Little Goody Two Shoes


Review by · November 28, 2023

There was a young woman named Elise, an unassuming villager in the small, quiet town of Kieferberg. One day, an odd girl appeared outside Elise’s house. Elise took her in and fed her, and they quickly became friends. But as strange things began to happen around town, rumors started to spread, and the neighbors grew to become suspicious of Elise and the outsider. Elise didn’t know what to do, but as the days went by, the town would become unrecognizable, and unusual things would happen to her late in the night…

It’s Little Goody Two Shoes! The new game from Astral Shift follows Elise, a young woman trying to make her way in a small, close-knit village that is happy to stay that way. Little Goody Two Shoes is mainly a life sim. However, it’s difficult to capture in any single category, as it’s also a mix of dating sim, survival horror, and roguelite (emphasis on “lite”) drenched in horror, Disney, and classic anime. If that sounds like a tasty concoction, you’re in for a treat (or a trick?).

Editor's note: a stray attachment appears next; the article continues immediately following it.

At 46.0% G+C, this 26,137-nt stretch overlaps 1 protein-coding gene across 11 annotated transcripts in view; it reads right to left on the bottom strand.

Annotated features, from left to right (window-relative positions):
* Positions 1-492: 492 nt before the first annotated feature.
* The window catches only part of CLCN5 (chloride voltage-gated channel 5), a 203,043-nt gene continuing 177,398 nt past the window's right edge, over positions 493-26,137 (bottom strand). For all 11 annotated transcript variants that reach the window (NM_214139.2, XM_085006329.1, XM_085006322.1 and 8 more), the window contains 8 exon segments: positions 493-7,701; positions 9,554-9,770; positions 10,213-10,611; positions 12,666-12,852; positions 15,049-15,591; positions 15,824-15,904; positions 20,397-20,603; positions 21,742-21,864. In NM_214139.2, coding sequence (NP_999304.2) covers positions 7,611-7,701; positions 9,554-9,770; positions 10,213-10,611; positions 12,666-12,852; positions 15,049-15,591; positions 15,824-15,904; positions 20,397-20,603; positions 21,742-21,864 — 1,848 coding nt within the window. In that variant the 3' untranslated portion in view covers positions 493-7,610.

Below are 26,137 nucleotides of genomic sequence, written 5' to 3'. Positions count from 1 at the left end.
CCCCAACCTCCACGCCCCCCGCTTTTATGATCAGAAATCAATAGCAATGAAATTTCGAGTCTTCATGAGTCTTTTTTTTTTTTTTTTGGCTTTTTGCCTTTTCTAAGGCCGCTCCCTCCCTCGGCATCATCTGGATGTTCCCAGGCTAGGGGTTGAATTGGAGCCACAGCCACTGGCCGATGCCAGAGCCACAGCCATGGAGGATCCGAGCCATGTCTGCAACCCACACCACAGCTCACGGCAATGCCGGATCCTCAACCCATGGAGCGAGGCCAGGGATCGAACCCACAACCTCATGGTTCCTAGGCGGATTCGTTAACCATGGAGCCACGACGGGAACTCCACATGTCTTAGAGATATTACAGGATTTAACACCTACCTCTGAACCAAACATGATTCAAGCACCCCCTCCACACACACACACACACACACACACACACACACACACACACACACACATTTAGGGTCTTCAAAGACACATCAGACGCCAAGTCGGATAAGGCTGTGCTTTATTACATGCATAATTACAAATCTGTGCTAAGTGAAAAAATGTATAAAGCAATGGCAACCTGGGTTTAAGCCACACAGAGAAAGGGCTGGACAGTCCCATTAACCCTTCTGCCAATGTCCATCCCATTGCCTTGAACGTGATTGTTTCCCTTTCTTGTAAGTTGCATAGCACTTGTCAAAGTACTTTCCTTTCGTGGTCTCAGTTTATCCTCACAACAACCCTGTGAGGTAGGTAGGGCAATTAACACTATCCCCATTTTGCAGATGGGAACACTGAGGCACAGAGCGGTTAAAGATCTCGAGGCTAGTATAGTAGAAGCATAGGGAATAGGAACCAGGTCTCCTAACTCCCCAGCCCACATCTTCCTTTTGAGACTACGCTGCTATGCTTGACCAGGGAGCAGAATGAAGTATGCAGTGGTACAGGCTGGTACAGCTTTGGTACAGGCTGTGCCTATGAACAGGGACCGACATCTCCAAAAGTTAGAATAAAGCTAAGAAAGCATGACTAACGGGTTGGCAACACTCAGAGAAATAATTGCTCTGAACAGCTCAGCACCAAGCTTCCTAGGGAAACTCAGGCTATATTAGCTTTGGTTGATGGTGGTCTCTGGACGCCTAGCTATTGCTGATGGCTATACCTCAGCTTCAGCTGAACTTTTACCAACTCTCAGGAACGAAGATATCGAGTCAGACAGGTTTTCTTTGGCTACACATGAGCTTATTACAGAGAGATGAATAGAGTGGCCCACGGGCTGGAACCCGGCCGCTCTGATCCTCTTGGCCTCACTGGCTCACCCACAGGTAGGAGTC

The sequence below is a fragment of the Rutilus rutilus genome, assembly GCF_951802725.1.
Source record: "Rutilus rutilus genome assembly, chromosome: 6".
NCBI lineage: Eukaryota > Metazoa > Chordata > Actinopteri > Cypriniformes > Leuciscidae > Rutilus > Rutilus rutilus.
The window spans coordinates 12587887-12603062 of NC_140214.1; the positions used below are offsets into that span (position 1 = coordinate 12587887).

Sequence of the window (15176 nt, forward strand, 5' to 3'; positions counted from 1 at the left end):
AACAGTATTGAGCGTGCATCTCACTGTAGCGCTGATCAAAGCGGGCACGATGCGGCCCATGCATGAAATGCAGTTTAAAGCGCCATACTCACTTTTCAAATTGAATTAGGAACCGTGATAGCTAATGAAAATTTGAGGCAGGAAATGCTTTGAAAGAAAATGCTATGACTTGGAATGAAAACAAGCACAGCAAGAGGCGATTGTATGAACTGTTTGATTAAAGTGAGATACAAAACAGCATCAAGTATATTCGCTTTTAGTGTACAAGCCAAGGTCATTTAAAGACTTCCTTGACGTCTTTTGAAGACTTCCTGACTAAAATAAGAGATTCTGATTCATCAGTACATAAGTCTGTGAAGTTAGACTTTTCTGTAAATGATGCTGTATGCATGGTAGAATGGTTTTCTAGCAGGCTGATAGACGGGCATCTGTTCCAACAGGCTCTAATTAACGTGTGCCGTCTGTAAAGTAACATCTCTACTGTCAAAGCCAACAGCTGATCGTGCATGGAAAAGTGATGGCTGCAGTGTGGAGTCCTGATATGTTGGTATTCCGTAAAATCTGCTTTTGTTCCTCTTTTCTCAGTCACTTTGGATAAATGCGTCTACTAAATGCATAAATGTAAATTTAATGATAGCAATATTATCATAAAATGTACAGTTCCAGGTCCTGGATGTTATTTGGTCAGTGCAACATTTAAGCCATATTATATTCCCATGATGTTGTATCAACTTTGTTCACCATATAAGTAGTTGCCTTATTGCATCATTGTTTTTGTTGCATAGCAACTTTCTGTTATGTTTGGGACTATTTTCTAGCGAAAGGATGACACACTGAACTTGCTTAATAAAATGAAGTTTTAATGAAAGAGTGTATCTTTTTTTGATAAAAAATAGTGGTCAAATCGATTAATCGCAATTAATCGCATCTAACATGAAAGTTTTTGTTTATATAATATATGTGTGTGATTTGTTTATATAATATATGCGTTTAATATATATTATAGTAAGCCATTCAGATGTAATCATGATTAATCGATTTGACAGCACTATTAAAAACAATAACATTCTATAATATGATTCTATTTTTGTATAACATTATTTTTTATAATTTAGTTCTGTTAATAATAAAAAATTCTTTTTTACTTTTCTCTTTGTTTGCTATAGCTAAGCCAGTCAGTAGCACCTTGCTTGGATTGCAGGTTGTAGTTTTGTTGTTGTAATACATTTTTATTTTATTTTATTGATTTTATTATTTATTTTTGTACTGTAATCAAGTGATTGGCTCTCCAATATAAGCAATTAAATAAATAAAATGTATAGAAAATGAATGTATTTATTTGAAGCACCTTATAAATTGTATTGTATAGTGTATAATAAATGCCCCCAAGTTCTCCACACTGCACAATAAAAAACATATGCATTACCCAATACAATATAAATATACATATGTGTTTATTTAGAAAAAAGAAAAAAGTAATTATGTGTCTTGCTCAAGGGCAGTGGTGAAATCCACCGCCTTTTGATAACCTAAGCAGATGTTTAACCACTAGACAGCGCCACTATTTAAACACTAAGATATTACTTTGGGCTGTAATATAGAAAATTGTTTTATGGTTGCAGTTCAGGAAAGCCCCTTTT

A girl crosses a bridge in Little Goody Two Shoes.
She’ll cross that bridge when she gets to it.